Federal and state funding will cover up to 90 per cent of the cost of work needed to repair public roads and buildings damaged by this summer’s severe weather, and 100 per cent of emergency repairs, Wheeler said. The county and state has already issued disaster declarations for this summer’s storm damage, including September’s event. Federal Emergency Management Agency teams have already completed their preliminary assessments for September’s event, but federal funding is awaiting President Obama’s signature on a federal disaster declaration. Once the federal declaration is made, FEMA teams will return to Socorro County and conduct a thorough examination of affected county infrastructure, a process that took over two months in 2010. Hurricane Sandy prompted FEMA to make changes to its procedures, which promises to shorten the frame for the release of federal funding for this event.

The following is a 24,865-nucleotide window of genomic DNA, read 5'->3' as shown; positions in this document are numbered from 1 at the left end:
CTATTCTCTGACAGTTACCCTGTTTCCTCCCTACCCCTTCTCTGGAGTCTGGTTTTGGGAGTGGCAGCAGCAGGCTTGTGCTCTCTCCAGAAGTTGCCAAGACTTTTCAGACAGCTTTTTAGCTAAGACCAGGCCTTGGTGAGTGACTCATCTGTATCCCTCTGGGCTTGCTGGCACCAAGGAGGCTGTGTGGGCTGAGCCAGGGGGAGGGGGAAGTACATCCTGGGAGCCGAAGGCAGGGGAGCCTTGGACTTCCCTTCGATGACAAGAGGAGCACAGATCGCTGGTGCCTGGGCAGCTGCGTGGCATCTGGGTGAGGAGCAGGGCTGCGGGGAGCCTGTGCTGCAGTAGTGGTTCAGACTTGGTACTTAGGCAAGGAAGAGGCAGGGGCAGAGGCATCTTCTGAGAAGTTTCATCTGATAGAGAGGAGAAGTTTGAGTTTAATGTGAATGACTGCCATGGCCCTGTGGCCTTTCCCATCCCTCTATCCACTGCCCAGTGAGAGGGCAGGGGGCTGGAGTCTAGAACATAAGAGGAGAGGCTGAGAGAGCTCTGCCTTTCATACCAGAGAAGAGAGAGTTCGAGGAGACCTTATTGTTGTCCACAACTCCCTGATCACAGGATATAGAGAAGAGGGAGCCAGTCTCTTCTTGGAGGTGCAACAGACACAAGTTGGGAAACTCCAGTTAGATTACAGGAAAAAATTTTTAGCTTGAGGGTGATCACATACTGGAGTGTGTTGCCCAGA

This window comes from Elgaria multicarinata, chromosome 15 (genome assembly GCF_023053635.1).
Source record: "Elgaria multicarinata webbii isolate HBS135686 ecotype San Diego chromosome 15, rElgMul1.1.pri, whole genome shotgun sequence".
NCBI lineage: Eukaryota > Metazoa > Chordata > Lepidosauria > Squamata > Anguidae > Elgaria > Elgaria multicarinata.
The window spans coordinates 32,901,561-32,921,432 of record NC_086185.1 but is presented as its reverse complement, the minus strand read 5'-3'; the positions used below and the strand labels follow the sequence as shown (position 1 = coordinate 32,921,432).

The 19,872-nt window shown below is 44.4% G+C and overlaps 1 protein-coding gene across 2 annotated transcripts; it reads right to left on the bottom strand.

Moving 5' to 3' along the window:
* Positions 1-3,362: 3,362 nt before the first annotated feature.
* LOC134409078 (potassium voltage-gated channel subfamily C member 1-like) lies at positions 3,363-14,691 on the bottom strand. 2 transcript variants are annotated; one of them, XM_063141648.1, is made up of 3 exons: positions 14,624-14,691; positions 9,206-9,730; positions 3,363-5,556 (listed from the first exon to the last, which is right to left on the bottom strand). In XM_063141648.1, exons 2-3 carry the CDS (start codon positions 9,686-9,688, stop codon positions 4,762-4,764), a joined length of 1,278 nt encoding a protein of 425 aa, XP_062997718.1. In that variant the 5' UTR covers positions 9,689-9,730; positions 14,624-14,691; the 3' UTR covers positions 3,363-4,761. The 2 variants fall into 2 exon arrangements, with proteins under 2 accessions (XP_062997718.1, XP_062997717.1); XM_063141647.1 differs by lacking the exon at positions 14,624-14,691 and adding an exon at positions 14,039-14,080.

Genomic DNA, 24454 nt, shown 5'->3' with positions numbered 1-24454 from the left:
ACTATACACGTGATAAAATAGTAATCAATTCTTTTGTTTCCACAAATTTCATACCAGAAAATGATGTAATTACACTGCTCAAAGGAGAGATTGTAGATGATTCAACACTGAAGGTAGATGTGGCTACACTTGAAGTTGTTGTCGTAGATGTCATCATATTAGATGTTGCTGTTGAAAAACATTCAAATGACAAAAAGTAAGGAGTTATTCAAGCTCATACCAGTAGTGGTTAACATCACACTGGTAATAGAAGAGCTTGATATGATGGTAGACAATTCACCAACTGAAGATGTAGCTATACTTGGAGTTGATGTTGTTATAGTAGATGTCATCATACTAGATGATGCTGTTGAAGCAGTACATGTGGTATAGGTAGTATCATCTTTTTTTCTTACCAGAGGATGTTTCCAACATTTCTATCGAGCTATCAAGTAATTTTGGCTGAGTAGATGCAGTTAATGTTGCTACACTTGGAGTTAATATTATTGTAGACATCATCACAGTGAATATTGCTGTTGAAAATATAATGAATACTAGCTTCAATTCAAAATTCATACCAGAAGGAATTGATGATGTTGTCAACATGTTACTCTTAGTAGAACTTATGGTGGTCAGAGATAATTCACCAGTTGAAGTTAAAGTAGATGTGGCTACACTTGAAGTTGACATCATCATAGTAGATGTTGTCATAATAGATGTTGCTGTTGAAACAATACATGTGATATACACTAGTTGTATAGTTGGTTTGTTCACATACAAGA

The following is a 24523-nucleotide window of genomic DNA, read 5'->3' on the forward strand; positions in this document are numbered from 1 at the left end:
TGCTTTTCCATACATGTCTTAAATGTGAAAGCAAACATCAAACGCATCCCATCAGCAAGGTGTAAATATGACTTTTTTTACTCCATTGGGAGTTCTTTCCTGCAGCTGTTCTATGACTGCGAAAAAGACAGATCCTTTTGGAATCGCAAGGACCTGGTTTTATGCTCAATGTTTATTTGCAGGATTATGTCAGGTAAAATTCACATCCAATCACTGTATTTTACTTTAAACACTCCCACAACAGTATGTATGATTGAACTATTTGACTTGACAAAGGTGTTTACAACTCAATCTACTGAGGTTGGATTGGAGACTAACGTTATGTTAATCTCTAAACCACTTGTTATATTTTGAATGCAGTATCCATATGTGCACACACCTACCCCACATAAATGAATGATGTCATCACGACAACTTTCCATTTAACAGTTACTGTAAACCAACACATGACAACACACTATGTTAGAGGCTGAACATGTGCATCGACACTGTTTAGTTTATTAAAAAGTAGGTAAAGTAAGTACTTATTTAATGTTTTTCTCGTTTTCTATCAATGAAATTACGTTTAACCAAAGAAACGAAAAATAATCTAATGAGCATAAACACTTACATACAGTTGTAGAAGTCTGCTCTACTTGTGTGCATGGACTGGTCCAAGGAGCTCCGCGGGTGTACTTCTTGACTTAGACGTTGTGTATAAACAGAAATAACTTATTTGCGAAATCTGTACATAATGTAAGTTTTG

“When we’re looking at these things, it’s not a quick fix,” Wheeler said. “FEMA does a thorough review of each road and every public building that was destroyed. If we are fortunate and the cost ratio works out, we can get mitigation tied to the disaster, such as larger culverts.” Wheeler said there are “no guarantees” that federal help will cover the 75 per cent maximum allowed for the county’s losses.

Pearce assured Wheeler that he will make sure federal help is on the way.

“Our office will be engaged,” he said. “We will be there to back you up.”

“San Francisco had two houses sustaining damage,” Wheeler said. Water surged in from several different avenues because of breaks in a levee blocking water from a bend in the Rio Puerco as well as a Middle Rio Grande Conservancy ditch and the Unit 7 drain canal road. Wheeler said it’s not clear which government agency is responsible for the levee’s maintenance.